In order to get the most out of your Virtual Infrastructure you should consider enabling Jumbo Frames in your network. Jumbo Frames simplified is ethernet frames that can carry up to 9,000 bytes of payload. VMware added support for Jumbo Frames with ESX 3.5, Build 64607 (ESX 4.0 supports Jumbo Frames as well):
Build 64607 Release Note:
* Enhanced VMXNET—Enhanced VMXNET is the next version of VMware’s paravirtualized virtual networking device for guest operating systems. Enhanced VMXNET includes several new networking I/O performance improvements including support for TCP Segmentation Offload (TSO) and jumbo frames.
Below are the steps needed to get Jumbo Frames online in your network:
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VMware released vSphere 4 today for download. The product is available in 6 flavors:
* vSphere 4 Essentials
* vSphere 4 Essentials Plus
Mid-Size & Enterprise Business
* vSphere 4 Standard
* vSphere 4 Advanced
* vSphere 4 Enterprise
* vSphere 4 Enterprise Plus
For more information on vSphere and how it can change the way you look at IT, please go here.
Here is the link to VMware’s download page.
The updated benchmark scores are still being posted on VMware’s VMmark site, and when checking in on the vSphere 4.0 numbers, I came across something I found very interesting.
The Cisco “Unified Computing” Blade servers, specifically the B200-M1 model, had its results posted—it came in as the champion of the “8 Core” servers. But even more impressive than that was the fact that the Cisco B200-M1 with the new Intel Nehalem processors on ESX 4.0 scored higher than the best 16 and 24 core servers on ESX 3.5—and with only 2 sockets. Awesome!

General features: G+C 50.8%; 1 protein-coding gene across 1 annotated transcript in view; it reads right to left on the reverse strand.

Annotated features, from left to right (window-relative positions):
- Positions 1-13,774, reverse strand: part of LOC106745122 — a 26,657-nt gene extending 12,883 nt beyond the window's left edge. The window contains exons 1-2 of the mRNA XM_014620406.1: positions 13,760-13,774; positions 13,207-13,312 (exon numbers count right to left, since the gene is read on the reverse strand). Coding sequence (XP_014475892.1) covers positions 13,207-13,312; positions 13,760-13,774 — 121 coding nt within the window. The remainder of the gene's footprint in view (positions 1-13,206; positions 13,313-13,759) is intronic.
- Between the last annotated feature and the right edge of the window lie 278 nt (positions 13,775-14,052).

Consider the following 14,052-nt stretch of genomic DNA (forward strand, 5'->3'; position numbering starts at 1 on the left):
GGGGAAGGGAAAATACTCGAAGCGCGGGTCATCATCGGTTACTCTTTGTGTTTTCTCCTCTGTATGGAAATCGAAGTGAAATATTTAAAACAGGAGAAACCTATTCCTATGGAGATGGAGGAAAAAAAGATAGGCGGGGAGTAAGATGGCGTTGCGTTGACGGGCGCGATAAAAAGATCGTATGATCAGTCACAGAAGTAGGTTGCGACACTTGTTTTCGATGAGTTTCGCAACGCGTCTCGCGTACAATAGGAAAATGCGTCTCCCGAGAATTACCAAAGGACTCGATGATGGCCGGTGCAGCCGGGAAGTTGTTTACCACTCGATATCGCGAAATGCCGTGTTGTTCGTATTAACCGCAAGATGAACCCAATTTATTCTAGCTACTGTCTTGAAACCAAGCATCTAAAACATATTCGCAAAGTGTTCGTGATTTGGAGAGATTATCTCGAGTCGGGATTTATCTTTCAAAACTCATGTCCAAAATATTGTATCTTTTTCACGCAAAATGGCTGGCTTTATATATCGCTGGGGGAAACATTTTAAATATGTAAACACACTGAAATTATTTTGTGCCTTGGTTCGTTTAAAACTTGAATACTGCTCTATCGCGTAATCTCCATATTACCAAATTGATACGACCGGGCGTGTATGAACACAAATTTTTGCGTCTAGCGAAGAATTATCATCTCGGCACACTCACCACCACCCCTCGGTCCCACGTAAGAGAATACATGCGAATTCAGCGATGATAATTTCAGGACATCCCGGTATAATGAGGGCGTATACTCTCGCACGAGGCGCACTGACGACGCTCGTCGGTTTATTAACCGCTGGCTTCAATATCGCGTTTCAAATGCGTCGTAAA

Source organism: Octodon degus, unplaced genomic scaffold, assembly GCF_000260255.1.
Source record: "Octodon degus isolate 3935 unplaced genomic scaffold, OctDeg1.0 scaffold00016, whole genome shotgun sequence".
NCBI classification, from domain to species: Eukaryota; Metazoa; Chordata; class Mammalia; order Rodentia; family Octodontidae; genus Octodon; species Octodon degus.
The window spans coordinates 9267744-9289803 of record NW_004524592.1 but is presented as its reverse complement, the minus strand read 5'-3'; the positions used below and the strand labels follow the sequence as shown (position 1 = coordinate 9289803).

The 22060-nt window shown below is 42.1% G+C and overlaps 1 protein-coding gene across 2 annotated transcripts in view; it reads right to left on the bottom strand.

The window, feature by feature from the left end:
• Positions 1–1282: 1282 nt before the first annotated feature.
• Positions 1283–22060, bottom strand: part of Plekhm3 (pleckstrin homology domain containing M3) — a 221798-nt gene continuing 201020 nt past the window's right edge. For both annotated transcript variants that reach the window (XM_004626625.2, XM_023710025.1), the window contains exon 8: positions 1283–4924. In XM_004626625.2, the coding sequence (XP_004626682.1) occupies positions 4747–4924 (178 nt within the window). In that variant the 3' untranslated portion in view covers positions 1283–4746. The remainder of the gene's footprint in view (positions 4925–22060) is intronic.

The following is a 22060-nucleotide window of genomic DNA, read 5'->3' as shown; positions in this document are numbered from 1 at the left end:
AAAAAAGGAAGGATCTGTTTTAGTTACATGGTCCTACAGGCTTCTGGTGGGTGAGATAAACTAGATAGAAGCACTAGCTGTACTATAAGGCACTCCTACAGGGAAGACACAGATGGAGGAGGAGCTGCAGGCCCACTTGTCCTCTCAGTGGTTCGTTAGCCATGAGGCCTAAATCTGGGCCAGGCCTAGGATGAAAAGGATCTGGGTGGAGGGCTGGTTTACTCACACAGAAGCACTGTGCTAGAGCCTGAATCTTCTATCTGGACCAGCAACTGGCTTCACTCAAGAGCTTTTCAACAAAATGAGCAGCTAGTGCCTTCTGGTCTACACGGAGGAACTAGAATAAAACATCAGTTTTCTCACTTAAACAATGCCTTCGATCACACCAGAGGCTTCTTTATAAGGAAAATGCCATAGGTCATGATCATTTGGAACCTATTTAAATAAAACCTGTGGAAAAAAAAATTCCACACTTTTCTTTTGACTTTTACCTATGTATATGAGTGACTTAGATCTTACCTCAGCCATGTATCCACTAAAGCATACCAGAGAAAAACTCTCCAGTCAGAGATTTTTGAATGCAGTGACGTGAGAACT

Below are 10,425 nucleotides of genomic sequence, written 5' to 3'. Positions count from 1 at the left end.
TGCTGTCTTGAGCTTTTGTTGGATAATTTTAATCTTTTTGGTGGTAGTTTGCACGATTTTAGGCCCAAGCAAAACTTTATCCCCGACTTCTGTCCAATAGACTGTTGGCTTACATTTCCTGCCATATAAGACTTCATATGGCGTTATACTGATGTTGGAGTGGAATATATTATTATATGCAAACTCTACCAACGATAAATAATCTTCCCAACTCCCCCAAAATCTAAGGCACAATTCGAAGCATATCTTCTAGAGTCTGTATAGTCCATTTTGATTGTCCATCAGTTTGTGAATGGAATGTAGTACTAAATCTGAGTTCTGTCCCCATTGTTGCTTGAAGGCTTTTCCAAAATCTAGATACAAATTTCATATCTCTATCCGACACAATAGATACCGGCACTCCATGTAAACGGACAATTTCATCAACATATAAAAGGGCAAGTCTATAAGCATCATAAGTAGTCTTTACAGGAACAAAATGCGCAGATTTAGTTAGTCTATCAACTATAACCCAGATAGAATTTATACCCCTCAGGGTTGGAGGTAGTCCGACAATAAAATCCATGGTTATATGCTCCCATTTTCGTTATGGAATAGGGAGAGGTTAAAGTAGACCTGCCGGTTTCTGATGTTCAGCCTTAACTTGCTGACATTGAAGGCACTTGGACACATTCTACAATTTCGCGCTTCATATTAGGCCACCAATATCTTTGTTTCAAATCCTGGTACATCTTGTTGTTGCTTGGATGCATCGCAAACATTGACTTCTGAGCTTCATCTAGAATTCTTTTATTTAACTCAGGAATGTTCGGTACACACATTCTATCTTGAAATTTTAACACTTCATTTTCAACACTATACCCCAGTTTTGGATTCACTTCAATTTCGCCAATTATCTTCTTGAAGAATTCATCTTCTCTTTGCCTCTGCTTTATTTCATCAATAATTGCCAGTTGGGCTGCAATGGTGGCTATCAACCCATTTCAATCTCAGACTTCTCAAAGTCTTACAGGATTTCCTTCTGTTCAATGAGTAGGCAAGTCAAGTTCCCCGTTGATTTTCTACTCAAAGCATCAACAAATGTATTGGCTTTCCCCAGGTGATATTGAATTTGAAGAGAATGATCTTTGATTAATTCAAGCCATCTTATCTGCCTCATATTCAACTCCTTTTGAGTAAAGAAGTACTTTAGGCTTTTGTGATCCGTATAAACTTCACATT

EMC Storage Viewer provides the user a view of the relationships between VMware virtual machines, disk files, datastores and underlying EMC storage devices including Symmetrix and CLARiiON
The Storage Viewer Plug-in has been posted to EMC Powerlink and is available for download in all the PowerLink views – customers, partners and employees at Home > Support > Product and Diagnostic Tools > Symmetrix Tools > Symmetrix Tools for VMware
Also see Chad’s blog here:
Good Citrix design in its most basic form is simple. The number one rule is to remove all single points of failure. This means there should be redundant servers for everything critical. I consider the Secure Gateway, Web Interface, and XenApp servers critical. Those are just for Citrix. The other things to consider are redundant domain controllers, Clustered SQL servers, and a file server that is already designed for HA. The most cost effective way of pulling this off is to use virtualization technoligies like ESX. My typical small/medium business setup to to virtualize two XenApp servers, and two WI/CSG servers. The WI/CSG is setup using NLB whereas the XenApp servers just use the standard Load Balancing built into Citrix. Your SQL server should replicate the DS, there are good artilces on how to do this out there. That’s about it, just about any design I do starts with this and is customized for the customer requirements.